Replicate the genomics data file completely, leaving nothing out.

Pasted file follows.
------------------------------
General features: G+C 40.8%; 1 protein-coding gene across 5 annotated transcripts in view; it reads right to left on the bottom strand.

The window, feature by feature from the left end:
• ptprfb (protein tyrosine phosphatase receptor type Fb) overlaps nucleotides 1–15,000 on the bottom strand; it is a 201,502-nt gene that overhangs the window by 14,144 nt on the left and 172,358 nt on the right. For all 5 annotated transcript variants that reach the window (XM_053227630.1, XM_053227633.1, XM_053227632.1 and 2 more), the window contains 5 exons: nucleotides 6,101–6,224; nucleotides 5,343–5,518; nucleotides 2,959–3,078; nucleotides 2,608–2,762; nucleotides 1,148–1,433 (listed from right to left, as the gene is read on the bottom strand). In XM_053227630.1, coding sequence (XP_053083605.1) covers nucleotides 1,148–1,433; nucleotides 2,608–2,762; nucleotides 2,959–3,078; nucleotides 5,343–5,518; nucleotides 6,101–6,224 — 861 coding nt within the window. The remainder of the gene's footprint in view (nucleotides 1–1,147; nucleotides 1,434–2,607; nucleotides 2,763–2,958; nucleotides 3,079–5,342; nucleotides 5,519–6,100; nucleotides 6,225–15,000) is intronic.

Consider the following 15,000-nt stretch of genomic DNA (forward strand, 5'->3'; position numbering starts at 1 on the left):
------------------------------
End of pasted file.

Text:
General features: G+C 40.8%; 1 protein-coding gene across 5 annotated transcripts in view; it reads right to left on the bottom strand.

The window, feature by feature from the left end:
• ptprfb (protein tyrosine phosphatase receptor type Fb) overlaps nucleotides 1–15,000 on the bottom strand; it is a 201,502-nt gene that overhangs the window by 14,144 nt on the left and 172,358 nt on the right. For all 5 annotated transcript variants that reach the window (XM_053227630.1, XM_053227633.1, XM_053227632.1 and 2 more), the window contains 5 exons: nucleotides 6,101–6,224; nucleotides 5,343–5,518; nucleotides 2,959–3,078; nucleotides 2,608–2,762; nucleotides 1,148–1,433 (listed from right to left, as the gene is read on the bottom strand). In XM_053227630.1, coding sequence (XP_053083605.1) covers nucleotides 1,148–1,433; nucleotides 2,608–2,762; nucleotides 2,959–3,078; nucleotides 5,343–5,518; nucleotides 6,101–6,224 — 861 coding nt within the window. The remainder of the gene's footprint in view (nucleotides 1–1,147; nucleotides 1,434–2,607; nucleotides 2,763–2,958; nucleotides 3,079–5,342; nucleotides 5,519–6,100; nucleotides 6,225–15,000) is intronic.

Consider the following 15,000-nt stretch of genomic DNA (forward strand, 5'->3'; position numbering starts at 1 on the left):